If you live in the Northeast Kingdom chances are that you know someone who came down with the flu last year, if you didn’t come down with it yourself. Influenza is caused by a virus that is easily transmitted through respiratory droplets from person to person. These droplets, when a person sneezes, coughs or even just talks, can travel through the air and land on their unsuspecting victims up to 6 feet away. This is one of the many reasons flu is so contagious.
The effects of flu vary from person to person. Some people experience a touch of fever and cough and nothing more. Others can become so severely symptomatic they end up in the emergency department or even admitted to the hospital. There are even some people who never get any kind of symptoms whatsoever. These people are lucky, but also become ‘vectors’, transmitting the flu virus to others unknowingly (they carry the illness but never know it).
The classic phrase I’ve heard in relation to the flu is, “I feel like I got hit by a freight train.” It’s truly no laughing matter. For the 2014-2015 year the CDC had reported 116 deaths in children due to influenza. That number is far higher for adults above the age of 65. Even more numerous are the numbers of individuals who are hospitalized for their illness. A study done in 2010 found that the economic impact of influenza on the US was estimated to be $29.12 billion for that year. More than half of that cost was attributed to days of work missed and loss of productivity.
It’s no wonder there’s such an emphasis placed on receiving a flu vaccine. Vaccines are typically stable products. For most illnesses they rarely ever change year to year. The smallpox vaccine remained unchanged for decades. Influenza is different. The virus itself changes from year to year. Like an evil villain in a horror movie, the virus mutates and can change what it looks like. Vaccines from previous years can’t “find” the virus and have to be constantly updated.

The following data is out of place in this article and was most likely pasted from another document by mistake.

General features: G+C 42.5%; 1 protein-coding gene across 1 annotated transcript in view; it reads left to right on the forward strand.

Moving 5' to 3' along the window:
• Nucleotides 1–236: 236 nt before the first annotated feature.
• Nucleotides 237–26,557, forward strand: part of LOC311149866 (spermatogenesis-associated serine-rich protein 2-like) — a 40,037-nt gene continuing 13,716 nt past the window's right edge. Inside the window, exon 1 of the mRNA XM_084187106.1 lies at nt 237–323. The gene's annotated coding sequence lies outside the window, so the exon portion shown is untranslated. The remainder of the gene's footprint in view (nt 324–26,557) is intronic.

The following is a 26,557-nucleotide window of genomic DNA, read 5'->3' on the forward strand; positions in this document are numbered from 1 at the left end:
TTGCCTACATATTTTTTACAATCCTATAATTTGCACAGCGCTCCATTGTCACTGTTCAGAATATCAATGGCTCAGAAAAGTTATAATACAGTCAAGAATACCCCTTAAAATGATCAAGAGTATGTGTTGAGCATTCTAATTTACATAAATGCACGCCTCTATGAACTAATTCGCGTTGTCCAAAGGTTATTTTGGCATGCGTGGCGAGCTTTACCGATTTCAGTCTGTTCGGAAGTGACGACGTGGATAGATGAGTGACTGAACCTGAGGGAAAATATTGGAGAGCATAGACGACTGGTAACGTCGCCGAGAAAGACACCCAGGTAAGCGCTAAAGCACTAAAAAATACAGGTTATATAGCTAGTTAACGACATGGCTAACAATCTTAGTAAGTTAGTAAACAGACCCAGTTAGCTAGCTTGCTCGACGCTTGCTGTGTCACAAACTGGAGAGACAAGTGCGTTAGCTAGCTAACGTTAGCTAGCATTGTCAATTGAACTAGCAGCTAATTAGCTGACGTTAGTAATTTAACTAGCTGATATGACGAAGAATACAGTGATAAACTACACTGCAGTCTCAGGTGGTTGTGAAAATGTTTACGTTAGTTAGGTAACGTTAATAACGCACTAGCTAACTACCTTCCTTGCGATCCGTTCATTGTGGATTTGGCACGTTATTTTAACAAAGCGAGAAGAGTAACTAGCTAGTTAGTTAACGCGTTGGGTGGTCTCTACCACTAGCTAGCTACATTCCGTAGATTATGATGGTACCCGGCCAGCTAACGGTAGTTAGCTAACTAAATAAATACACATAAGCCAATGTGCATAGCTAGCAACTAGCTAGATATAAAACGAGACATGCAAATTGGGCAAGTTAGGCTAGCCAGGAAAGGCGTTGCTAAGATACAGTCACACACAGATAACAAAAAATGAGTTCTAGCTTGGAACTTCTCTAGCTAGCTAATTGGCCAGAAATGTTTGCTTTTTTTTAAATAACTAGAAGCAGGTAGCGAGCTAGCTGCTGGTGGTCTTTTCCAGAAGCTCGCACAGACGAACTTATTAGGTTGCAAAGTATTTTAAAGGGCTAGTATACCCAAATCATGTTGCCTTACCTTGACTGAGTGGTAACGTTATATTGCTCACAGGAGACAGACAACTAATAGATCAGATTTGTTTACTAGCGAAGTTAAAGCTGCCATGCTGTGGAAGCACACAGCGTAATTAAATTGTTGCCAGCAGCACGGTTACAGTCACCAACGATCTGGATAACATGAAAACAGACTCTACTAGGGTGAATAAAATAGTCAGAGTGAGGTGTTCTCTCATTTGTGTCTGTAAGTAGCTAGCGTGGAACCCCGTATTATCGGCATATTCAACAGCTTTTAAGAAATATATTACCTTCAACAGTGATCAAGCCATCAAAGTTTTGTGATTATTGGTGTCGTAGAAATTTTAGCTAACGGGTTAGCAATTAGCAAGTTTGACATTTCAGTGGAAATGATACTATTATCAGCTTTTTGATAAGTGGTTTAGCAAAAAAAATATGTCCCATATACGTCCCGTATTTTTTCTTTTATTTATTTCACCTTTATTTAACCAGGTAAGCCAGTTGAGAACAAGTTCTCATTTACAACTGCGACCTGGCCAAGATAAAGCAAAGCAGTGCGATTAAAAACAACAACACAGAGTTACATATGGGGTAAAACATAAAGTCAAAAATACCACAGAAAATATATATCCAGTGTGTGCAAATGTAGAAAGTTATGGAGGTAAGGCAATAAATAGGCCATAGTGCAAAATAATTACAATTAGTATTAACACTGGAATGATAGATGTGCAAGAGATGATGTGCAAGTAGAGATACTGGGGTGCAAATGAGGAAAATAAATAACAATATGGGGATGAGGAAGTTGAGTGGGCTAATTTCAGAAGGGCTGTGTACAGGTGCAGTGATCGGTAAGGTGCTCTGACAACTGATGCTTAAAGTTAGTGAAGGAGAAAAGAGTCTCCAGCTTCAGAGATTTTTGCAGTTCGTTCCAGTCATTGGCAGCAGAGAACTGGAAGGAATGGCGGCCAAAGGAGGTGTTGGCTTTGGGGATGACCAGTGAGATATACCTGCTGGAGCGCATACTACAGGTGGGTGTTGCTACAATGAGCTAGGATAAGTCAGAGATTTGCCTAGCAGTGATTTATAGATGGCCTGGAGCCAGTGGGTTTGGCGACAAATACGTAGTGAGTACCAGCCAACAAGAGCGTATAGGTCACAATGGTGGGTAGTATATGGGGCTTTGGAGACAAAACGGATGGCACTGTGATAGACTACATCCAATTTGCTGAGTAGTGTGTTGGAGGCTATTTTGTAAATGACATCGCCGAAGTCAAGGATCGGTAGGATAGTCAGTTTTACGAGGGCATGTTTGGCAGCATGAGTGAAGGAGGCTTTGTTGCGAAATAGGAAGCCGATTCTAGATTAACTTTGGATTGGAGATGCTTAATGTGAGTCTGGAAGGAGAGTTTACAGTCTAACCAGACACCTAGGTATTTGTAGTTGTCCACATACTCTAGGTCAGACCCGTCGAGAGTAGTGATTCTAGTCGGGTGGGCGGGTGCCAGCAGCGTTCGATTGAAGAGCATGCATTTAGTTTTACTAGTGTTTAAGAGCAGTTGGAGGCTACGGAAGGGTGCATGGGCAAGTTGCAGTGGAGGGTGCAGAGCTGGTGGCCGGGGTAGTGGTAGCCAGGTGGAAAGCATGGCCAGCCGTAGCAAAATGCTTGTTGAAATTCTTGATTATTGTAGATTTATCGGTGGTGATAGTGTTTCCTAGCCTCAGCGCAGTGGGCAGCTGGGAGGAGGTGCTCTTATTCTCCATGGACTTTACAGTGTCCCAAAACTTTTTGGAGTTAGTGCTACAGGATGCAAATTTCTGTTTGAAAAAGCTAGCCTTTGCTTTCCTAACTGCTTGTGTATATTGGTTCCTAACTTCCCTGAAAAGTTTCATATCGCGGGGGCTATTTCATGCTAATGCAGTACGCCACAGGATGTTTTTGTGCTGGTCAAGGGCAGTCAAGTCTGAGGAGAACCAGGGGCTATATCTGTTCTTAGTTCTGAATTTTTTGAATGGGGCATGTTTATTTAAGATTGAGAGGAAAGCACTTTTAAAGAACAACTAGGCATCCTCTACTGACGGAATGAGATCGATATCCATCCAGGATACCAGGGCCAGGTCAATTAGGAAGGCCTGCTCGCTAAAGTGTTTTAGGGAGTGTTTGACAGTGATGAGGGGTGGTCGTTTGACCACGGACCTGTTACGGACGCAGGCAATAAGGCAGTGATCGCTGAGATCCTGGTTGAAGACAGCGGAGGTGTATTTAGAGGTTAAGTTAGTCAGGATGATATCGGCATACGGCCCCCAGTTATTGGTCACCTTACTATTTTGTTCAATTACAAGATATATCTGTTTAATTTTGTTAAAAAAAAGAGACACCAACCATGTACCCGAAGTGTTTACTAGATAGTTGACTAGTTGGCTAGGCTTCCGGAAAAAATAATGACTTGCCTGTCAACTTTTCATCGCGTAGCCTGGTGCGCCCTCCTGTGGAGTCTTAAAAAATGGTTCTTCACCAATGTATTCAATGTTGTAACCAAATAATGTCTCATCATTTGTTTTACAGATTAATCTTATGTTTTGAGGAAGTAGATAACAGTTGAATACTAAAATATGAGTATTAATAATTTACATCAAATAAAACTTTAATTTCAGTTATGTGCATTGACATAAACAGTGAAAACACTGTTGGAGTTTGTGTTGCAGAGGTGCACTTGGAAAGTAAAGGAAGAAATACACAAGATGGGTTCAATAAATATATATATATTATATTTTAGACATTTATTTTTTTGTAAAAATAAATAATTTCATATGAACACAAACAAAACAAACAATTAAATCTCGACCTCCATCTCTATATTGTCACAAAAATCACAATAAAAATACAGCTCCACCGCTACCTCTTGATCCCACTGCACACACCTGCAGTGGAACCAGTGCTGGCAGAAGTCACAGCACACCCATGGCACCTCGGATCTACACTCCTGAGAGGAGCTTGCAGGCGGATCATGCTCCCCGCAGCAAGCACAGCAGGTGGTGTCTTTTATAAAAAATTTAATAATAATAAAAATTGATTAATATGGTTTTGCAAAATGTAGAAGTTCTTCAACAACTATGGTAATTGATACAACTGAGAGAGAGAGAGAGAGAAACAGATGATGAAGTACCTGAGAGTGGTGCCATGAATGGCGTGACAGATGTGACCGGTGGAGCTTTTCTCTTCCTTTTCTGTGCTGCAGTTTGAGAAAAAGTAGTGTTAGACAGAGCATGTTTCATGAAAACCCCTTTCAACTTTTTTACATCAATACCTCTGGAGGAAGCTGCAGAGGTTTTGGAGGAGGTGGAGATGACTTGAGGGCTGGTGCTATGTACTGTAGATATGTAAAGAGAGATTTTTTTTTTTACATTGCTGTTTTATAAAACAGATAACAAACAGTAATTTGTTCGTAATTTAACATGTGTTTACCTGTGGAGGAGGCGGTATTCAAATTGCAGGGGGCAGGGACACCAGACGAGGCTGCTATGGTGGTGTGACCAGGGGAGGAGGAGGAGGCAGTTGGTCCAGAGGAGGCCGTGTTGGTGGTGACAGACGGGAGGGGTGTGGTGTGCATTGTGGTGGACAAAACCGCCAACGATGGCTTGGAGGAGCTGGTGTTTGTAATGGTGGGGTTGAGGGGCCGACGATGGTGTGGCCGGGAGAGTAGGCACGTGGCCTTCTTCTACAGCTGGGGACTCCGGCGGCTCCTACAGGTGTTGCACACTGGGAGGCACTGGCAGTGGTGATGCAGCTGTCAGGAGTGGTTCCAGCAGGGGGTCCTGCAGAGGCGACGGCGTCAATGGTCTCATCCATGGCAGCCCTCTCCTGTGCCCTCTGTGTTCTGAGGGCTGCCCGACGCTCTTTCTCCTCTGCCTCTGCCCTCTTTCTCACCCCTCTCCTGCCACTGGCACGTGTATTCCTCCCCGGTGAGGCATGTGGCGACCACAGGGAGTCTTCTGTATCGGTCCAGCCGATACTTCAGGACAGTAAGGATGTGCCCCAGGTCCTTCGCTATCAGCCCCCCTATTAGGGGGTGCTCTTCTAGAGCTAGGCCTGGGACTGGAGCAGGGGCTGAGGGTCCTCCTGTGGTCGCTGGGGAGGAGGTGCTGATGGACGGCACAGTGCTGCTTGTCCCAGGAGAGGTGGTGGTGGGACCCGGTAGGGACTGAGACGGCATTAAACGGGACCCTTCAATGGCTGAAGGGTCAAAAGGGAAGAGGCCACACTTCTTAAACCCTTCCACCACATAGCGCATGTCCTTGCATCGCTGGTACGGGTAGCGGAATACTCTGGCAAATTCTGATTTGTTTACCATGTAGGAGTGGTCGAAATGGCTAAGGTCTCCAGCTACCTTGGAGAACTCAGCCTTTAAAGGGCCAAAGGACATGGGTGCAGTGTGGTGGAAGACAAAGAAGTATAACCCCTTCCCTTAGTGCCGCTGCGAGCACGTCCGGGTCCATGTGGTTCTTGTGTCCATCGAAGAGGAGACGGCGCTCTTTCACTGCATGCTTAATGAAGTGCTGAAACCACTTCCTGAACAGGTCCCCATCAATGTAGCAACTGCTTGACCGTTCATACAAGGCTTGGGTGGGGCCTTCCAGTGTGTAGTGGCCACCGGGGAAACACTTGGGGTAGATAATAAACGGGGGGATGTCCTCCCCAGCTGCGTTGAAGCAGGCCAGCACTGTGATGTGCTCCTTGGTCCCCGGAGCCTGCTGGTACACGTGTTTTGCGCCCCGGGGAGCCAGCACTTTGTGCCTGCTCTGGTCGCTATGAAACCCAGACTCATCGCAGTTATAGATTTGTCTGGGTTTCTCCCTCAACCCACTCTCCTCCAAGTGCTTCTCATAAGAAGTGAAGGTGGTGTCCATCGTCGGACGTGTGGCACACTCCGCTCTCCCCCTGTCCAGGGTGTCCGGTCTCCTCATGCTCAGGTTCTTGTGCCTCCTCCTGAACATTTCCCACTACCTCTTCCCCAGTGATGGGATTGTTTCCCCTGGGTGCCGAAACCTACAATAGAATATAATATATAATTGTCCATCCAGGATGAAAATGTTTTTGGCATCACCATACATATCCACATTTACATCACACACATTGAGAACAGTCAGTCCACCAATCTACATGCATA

That means there are good years and bad years for vaccine efficacy. On the whole the vaccine is estimated to have a “60% efficacy.” There have been years, like in 2013 when scientists did an excellent job of identifying the virus and created a vaccine that was up to 90% effective. Others years, like the one that just passed, had lows in the 20s. While there are no guarantees that this next year’s vaccine will be better than the last, one thing is for certain; some protection is better than no protection.
While I pride myself for being relatively healthy, I too, will get vaccinated this year out of concern for the health of my patients and fellow community members. I highly encourage everyone to consider a flu shot yearly especially if you work with small children or older adults. Flu shots are now available at North Country Primary Care.
Got questions for yourself or a loved one? You too can be featured in the next article. Write in to TheHealthyWay@NCHSI.org or write in to:
North Country Hospital, ATTN: The Healthy Way, 189 Prouty Drive, Newport, VT 05855.